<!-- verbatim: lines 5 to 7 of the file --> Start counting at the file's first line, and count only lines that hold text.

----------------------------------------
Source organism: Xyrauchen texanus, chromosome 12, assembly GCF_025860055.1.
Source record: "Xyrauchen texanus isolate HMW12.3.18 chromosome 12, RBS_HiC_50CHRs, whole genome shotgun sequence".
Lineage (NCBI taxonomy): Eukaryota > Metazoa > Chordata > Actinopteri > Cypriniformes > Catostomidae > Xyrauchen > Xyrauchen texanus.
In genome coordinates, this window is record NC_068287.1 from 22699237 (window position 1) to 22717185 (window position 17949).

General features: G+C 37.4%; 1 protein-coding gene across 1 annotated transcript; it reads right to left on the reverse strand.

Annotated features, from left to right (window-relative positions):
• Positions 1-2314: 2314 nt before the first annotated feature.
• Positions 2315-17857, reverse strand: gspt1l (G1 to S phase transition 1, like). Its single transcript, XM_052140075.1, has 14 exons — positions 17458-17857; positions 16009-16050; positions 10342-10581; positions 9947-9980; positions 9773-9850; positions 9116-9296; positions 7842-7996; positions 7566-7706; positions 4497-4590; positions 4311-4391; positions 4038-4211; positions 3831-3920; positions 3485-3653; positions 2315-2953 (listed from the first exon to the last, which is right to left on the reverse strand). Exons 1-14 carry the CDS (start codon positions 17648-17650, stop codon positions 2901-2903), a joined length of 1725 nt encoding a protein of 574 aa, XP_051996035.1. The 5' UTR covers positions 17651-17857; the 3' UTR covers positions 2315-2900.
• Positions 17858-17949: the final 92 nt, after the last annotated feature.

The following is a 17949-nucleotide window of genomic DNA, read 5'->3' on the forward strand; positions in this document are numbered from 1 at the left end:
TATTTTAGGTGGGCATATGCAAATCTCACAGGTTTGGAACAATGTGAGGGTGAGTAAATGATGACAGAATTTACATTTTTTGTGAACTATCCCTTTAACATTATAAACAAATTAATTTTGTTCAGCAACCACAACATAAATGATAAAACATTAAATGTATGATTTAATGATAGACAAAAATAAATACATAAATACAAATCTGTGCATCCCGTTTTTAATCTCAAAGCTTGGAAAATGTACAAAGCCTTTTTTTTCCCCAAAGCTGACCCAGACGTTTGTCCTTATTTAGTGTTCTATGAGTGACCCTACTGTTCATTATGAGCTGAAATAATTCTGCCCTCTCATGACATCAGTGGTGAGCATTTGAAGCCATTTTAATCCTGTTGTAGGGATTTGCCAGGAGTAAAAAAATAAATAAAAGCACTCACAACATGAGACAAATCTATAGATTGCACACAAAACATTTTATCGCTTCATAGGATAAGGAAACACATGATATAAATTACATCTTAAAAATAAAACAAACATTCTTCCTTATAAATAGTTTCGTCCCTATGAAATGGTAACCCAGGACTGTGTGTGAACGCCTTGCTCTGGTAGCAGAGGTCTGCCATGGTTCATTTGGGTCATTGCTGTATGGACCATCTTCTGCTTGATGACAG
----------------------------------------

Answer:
General features: G+C 37.4%; 1 protein-coding gene across 1 annotated transcript; it reads right to left on the reverse strand.

Annotated features, from left to right (window-relative positions):
• Positions 1-2314: 2314 nt before the first annotated feature.